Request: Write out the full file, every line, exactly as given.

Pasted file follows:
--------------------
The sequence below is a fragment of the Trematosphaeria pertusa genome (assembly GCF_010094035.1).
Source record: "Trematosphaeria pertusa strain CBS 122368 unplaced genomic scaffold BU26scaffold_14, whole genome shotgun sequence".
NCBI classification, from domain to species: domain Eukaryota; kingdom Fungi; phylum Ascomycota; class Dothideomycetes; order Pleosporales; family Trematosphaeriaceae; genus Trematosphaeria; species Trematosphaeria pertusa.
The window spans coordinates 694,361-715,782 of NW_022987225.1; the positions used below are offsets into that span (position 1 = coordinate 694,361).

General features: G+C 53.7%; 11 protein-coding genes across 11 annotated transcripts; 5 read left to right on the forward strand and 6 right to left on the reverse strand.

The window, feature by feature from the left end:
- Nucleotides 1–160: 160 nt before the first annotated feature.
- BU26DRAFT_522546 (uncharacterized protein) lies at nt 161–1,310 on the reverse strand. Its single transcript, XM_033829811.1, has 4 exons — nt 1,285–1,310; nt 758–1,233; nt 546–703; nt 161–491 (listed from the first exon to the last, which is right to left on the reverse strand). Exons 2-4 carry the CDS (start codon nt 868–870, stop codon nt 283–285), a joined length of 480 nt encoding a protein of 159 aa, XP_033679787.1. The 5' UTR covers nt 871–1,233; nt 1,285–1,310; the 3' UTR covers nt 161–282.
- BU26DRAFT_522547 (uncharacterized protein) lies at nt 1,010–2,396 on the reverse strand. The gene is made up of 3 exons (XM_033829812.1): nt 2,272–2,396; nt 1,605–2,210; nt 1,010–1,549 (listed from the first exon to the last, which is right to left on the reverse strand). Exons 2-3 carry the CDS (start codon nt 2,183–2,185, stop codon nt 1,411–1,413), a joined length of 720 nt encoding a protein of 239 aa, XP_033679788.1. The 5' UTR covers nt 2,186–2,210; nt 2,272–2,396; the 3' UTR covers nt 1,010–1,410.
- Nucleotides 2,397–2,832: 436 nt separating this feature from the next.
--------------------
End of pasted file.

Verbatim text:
The sequence below is a fragment of the Trematosphaeria pertusa genome (assembly GCF_010094035.1).
Source record: "Trematosphaeria pertusa strain CBS 122368 unplaced genomic scaffold BU26scaffold_14, whole genome shotgun sequence".
NCBI classification, from domain to species: domain Eukaryota; kingdom Fungi; phylum Ascomycota; class Dothideomycetes; order Pleosporales; family Trematosphaeriaceae; genus Trematosphaeria; species Trematosphaeria pertusa.
The window spans coordinates 694,361-715,782 of NW_022987225.1; the positions used below are offsets into that span (position 1 = coordinate 694,361).

General features: G+C 53.7%; 11 protein-coding genes across 11 annotated transcripts; 5 read left to right on the forward strand and 6 right to left on the reverse strand.

The window, feature by feature from the left end:
- Nucleotides 1–160: 160 nt before the first annotated feature.
- BU26DRAFT_522546 (uncharacterized protein) lies at nt 161–1,310 on the reverse strand. Its single transcript, XM_033829811.1, has 4 exons — nt 1,285–1,310; nt 758–1,233; nt 546–703; nt 161–491 (listed from the first exon to the last, which is right to left on the reverse strand). Exons 2-4 carry the CDS (start codon nt 868–870, stop codon nt 283–285), a joined length of 480 nt encoding a protein of 159 aa, XP_033679787.1. The 5' UTR covers nt 871–1,233; nt 1,285–1,310; the 3' UTR covers nt 161–282.
- BU26DRAFT_522547 (uncharacterized protein) lies at nt 1,010–2,396 on the reverse strand. The gene is made up of 3 exons (XM_033829812.1): nt 2,272–2,396; nt 1,605–2,210; nt 1,010–1,549 (listed from the first exon to the last, which is right to left on the reverse strand). Exons 2-3 carry the CDS (start codon nt 2,183–2,185, stop codon nt 1,411–1,413), a joined length of 720 nt encoding a protein of 239 aa, XP_033679788.1. The 5' UTR covers nt 2,186–2,210; nt 2,272–2,396; the 3' UTR covers nt 1,010–1,410.
- Nucleotides 2,397–2,832: 436 nt separating this feature from the next.